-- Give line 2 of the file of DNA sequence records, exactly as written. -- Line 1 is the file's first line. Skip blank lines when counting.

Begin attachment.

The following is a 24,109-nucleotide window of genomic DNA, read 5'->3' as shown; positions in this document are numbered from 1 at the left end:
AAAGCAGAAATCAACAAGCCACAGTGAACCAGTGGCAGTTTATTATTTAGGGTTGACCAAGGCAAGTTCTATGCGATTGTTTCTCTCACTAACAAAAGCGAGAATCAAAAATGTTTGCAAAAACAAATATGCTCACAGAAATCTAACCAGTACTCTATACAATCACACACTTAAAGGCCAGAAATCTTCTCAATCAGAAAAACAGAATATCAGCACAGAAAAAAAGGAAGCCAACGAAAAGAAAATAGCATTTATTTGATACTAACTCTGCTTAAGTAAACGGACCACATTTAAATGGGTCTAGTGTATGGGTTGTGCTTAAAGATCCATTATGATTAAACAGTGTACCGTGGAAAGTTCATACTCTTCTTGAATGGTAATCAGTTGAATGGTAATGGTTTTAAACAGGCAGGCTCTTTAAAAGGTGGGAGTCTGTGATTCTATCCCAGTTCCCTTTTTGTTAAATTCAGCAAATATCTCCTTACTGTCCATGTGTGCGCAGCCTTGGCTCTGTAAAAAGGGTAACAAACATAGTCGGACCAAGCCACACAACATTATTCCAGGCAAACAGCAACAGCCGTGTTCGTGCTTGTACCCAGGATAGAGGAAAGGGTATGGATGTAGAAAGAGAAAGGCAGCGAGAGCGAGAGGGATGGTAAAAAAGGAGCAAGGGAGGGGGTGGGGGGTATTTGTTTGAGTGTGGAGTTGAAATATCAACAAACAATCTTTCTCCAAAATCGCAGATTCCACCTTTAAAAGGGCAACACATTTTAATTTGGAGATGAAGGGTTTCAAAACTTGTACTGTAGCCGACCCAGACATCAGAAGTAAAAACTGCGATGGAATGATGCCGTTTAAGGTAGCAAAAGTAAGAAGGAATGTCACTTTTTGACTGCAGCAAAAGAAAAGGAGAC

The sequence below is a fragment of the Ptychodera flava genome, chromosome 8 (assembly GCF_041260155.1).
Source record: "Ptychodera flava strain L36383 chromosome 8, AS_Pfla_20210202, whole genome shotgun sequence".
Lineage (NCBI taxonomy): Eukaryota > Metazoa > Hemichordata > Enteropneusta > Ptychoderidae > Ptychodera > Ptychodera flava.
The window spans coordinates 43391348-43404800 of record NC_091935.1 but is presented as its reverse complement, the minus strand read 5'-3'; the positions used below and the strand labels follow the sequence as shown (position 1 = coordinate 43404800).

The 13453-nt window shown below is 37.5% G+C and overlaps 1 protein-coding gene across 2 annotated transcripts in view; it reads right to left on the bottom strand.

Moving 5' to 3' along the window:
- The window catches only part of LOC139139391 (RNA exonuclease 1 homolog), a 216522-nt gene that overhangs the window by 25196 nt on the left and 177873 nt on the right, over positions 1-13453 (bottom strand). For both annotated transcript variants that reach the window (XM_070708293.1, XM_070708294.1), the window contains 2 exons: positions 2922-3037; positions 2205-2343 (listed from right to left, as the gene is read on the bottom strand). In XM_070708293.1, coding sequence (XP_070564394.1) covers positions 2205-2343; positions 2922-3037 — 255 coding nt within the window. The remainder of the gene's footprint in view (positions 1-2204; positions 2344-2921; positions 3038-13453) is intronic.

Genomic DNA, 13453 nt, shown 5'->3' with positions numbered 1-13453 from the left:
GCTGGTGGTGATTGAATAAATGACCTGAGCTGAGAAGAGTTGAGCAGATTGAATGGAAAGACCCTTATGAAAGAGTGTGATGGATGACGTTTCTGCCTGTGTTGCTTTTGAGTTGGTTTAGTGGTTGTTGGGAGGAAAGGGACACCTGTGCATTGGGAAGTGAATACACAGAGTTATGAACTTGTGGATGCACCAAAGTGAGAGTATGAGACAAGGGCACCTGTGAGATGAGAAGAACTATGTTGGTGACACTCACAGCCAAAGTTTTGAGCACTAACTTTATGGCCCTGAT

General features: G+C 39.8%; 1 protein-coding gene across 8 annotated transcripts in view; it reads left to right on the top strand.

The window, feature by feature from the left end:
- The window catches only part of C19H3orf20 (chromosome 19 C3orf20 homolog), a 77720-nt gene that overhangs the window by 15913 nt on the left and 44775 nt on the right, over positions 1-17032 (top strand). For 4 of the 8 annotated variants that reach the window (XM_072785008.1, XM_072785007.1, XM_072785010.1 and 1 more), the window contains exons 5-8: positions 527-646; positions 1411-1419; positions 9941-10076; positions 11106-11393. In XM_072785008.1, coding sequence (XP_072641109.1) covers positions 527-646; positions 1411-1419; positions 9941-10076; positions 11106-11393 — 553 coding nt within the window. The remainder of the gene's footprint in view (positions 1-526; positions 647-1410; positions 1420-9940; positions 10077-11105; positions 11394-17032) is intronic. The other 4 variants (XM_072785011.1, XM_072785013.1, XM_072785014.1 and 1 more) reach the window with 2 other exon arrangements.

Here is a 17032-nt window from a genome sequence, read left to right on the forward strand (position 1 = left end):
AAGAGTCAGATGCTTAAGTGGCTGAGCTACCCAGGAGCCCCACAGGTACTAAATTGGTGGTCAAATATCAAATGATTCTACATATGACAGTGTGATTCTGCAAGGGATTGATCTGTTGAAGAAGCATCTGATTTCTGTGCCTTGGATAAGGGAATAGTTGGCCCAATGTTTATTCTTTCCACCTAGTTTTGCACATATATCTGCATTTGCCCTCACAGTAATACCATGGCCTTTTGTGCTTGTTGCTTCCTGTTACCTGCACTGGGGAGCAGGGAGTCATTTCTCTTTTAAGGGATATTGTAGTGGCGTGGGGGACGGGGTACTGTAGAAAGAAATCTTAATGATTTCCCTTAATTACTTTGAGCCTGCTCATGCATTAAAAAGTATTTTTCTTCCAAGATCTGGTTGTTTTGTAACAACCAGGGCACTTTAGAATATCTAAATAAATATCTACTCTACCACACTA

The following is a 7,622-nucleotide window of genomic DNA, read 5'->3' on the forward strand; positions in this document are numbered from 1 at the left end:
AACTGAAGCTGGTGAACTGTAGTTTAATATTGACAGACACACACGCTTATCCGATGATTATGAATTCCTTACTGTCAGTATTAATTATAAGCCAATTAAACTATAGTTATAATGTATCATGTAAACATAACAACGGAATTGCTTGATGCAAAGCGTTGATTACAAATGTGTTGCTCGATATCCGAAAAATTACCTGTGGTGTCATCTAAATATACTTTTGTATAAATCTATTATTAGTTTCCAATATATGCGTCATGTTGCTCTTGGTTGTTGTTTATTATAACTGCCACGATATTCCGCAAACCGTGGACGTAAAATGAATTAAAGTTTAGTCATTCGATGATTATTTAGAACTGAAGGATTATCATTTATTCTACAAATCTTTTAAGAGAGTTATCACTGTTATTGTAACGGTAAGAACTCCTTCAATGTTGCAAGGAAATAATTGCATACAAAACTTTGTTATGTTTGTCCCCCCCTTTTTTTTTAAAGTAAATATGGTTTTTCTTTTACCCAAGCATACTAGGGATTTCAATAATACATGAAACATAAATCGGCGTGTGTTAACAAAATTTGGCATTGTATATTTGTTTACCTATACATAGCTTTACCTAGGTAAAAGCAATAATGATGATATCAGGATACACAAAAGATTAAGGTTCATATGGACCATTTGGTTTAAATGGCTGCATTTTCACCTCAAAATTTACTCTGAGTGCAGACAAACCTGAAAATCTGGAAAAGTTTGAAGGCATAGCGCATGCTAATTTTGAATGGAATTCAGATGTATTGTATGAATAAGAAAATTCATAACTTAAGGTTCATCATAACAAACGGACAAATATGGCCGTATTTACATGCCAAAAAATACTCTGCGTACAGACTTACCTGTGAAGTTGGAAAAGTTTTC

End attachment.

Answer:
AAAGCAGAAATCAACAAGCCACAGTGAACCAGTGGCAGTTTATTATTTAGGGTTGACCAAGGCAAGTTCTATGCGATTGTTTCTCTCACTAACAAAAGCGAGAATCAAAAATGTTTGCAAAAACAAATATGCTCACAGAAATCTAACCAGTACTCTATACAATCACACACTTAAAGGCCAGAAATCTTCTCAATCAGAAAAACAGAATATCAGCACAGAAAAAAAGGAAGCCAACGAAAAGAAAATAGCATTTATTTGATACTAACTCTGCTTAAGTAAACGGACCACATTTAAATGGGTCTAGTGTATGGGTTGTGCTTAAAGATCCATTATGATTAAACAGTGTACCGTGGAAAGTTCATACTCTTCTTGAATGGTAATCAGTTGAATGGTAATGGTTTTAAACAGGCAGGCTCTTTAAAAGGTGGGAGTCTGTGATTCTATCCCAGTTCCCTTTTTGTTAAATTCAGCAAATATCTCCTTACTGTCCATGTGTGCGCAGCCTTGGCTCTGTAAAAAGGGTAACAAACATAGTCGGACCAAGCCACACAACATTATTCCAGGCAAACAGCAACAGCCGTGTTCGTGCTTGTACCCAGGATAGAGGAAAGGGTATGGATGTAGAAAGAGAAAGGCAGCGAGAGCGAGAGGGATGGTAAAAAAGGAGCAAGGGAGGGGGTGGGGGGTATTTGTTTGAGTGTGGAGTTGAAATATCAACAAACAATCTTTCTCCAAAATCGCAGATTCCACCTTTAAAAGGGCAACACATTTTAATTTGGAGATGAAGGGTTTCAAAACTTGTACTGTAGCCGACCCAGACATCAGAAGTAAAAACTGCGATGGAATGATGCCGTTTAAGGTAGCAAAAGTAAGAAGGAATGTCACTTTTTGACTGCAGCAAAAGAAAAGGAGAC